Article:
In spite of his infirmities, Dodgson preached from various pulpits, impressing congregations with his religious fervour. He also lectured away from his college, to children and older students, particularly at girls' schools and colleges, on mathematics and logic. He often gave private tuition to youngsters as well, and observers could not help noticing the stream of young females arriving at Christ Church and mounting Tom Quad staircase 7 to be taught and photographed by Mr Dodgson. Remarkably, Christ Church actually allowed him to break through the roof above his rooms and build a glasshouse where he could photograph his protégées in daylight.
Dodgson wrote and published voluminously, mathematical and literary works and a good deal else. From his early days as lecturer he brought out mathematical broadsheets to help students meet Oxford's requirements. Opinions of him as a lecturer were divided: '“unwilling men” found him a very uninspiring lecturer', a niece of his wrote, 'dull as ditchwater' (V. Dodgson). One of his students recalled, however, that 'his methods of explaining the elements of Euclid … [were] extremely lucid, so that the least intelligent of us could grasp at any rate “the Pons Asinorum”' (Pearson). A sixth-form student at the Oxford High School for Girls remembered that he:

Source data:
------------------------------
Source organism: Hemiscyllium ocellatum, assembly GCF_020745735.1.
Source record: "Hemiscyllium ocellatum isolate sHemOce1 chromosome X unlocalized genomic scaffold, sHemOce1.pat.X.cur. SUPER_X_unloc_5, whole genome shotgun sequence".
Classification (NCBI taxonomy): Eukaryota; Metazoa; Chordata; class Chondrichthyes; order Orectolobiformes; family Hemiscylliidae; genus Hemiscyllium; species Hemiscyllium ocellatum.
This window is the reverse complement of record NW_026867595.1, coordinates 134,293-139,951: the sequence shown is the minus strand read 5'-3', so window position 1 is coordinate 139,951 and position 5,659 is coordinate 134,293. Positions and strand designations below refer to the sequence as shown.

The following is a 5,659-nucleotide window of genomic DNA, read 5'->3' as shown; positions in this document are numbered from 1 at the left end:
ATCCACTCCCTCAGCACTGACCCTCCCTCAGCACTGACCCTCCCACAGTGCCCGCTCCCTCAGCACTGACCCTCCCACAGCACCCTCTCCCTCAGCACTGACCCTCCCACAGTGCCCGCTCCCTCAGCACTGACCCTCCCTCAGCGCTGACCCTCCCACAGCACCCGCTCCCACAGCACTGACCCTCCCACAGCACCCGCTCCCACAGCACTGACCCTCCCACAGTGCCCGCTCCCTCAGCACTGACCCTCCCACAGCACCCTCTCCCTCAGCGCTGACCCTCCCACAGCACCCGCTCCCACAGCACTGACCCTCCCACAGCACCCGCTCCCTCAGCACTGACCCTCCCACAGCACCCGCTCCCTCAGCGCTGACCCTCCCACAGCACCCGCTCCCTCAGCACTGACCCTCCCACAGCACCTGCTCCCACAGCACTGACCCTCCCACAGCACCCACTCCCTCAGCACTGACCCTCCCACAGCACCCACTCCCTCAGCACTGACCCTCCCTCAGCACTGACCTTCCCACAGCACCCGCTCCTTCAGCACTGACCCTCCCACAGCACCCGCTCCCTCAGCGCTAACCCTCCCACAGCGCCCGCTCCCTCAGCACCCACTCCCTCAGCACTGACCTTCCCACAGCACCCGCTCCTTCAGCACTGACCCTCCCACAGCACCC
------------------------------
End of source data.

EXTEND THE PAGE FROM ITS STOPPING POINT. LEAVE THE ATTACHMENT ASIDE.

compelled me to that independence of thought I had never before tried to exercise. … gradually under his stimulating tuition I felt myself able … to judge for myself, to select, and … to reject. … Mr Dodgson at the same time bestowed on me another gift. … He gave me a sense of my own personal dignity. He was so punctilious, so courteous, so considerate, so scrupulous not to embarrass or offend, that he made me feel that I counted.Rowell